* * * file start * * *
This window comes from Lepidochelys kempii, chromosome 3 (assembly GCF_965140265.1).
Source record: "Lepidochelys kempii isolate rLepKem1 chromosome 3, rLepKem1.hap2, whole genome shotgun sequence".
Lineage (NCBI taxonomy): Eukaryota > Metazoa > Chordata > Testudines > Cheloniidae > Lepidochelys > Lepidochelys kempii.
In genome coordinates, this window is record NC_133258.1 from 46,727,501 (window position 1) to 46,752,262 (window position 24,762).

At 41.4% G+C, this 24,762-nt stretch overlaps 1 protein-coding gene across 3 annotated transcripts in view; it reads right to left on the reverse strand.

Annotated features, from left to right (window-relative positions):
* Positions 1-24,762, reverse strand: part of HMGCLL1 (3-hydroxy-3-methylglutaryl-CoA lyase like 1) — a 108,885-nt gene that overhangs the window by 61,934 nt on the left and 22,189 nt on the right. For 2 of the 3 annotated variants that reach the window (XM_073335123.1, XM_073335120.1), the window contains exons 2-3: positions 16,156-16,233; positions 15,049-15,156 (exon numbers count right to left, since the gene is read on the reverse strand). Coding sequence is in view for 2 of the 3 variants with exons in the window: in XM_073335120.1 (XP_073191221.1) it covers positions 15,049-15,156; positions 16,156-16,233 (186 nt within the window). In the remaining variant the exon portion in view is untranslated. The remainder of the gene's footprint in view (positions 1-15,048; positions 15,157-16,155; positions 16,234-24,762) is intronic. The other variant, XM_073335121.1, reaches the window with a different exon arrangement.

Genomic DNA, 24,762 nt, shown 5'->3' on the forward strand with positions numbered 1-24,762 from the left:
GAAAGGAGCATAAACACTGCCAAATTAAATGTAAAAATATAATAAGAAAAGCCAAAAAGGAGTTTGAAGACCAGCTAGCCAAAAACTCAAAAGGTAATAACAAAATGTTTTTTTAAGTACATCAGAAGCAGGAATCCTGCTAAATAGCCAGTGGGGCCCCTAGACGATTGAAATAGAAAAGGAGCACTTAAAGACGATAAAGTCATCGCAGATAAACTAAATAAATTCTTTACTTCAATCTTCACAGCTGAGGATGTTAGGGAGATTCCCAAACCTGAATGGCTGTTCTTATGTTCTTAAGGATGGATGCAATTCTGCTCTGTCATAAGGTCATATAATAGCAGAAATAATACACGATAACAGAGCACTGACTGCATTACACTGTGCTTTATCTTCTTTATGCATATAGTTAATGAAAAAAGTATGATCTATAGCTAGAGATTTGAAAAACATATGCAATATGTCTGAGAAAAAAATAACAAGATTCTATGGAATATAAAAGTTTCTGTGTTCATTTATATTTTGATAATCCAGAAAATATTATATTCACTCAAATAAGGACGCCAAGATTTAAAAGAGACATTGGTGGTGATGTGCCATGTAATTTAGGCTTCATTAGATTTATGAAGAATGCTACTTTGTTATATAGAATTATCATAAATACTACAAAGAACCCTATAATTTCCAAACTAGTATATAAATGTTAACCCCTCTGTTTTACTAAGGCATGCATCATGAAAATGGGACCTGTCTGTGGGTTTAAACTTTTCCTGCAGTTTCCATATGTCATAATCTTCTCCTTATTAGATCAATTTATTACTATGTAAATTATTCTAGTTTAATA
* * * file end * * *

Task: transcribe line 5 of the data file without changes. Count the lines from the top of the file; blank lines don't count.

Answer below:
At 41.4% G+C, this 24,762-nt stretch overlaps 1 protein-coding gene across 3 annotated transcripts in view; it reads right to left on the reverse strand.